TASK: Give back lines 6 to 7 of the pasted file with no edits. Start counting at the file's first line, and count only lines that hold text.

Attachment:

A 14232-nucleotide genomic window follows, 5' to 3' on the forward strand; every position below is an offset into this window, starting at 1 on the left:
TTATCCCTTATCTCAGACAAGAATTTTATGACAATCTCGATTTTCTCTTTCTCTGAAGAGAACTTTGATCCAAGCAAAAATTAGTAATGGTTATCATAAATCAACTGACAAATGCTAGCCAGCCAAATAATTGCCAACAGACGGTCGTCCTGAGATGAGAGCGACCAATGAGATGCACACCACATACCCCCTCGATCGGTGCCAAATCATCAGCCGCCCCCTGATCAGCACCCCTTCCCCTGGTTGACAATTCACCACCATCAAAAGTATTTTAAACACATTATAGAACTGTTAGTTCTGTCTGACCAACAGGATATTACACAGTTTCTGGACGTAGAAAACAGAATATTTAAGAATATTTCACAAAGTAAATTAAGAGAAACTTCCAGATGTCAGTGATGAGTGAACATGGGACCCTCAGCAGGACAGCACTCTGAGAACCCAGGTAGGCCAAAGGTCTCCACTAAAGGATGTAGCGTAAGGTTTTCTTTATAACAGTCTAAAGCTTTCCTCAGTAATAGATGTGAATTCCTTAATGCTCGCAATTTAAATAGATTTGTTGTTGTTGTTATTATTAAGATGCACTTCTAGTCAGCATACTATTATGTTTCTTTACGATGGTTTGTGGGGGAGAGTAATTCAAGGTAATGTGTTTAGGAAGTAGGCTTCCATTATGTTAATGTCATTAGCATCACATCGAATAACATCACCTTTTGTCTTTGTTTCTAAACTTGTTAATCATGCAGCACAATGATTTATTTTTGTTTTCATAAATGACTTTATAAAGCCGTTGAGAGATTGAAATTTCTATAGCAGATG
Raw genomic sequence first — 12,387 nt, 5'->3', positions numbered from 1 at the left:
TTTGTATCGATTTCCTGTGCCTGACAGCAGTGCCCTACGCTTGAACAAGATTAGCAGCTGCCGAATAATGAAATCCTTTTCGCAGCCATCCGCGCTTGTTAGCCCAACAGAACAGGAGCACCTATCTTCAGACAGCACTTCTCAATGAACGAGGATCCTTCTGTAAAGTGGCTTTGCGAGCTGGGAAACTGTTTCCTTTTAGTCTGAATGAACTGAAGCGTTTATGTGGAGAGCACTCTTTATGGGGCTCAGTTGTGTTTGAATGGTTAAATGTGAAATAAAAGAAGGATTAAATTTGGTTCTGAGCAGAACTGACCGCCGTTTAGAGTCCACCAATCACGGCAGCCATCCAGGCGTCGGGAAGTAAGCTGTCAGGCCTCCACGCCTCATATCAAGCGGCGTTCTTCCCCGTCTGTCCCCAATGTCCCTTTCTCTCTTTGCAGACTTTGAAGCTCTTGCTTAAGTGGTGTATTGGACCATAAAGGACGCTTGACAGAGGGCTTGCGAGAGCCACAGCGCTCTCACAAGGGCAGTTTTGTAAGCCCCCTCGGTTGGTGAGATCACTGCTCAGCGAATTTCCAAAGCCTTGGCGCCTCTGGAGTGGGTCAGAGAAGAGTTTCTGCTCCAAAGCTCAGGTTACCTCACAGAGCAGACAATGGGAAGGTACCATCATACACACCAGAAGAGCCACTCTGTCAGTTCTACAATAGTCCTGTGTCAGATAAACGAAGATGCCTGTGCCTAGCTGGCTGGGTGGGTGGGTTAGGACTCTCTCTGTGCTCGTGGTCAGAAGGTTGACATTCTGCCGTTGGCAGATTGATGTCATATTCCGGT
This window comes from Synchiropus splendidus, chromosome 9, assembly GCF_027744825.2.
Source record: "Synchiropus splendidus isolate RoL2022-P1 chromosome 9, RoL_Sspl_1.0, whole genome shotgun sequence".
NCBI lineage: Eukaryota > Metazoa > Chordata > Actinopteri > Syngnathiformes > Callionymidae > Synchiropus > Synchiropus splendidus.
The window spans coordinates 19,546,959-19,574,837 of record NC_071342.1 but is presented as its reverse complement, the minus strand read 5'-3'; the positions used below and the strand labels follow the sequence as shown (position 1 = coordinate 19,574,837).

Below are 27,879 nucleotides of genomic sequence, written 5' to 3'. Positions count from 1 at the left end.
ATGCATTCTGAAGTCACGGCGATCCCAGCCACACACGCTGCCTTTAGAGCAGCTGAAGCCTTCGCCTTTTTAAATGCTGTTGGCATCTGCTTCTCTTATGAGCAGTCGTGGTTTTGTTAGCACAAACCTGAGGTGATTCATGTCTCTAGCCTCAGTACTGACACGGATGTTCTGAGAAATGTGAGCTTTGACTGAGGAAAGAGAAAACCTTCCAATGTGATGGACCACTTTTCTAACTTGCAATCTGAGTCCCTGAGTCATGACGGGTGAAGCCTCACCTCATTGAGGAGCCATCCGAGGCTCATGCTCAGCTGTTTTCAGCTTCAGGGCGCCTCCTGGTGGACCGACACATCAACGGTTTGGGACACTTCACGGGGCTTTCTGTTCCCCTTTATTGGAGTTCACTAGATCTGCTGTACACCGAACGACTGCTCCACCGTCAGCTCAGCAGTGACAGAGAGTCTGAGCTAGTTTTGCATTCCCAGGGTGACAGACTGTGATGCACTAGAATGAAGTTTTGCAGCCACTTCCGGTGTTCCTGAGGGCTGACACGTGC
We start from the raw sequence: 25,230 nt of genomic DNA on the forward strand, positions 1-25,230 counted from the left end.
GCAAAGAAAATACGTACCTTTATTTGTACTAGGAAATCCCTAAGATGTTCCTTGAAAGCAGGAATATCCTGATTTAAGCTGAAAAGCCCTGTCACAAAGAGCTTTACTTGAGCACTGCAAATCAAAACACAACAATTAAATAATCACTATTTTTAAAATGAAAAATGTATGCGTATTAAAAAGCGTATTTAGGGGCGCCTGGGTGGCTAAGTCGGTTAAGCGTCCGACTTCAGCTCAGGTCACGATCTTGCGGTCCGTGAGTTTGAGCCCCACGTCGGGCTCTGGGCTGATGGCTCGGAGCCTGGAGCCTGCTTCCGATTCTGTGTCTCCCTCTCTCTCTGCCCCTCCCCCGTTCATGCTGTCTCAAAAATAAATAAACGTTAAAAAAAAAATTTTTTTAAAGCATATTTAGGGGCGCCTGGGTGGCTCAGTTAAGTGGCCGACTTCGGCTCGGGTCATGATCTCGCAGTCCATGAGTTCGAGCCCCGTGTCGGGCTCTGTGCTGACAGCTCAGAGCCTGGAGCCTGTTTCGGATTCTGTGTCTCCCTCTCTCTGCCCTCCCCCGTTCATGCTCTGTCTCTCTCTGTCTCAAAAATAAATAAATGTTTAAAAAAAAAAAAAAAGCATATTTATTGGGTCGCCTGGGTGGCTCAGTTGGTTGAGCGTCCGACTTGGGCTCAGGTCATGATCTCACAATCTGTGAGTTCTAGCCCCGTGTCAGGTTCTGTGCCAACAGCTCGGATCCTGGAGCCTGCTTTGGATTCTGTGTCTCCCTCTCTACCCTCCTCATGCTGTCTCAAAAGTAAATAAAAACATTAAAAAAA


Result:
Source record: "Synchiropus splendidus isolate RoL2022-P1 chromosome 9, RoL_Sspl_1.0, whole genome shotgun sequence".
NCBI lineage: Eukaryota > Metazoa > Chordata > Actinopteri > Syngnathiformes > Callionymidae > Synchiropus > Synchiropus splendidus.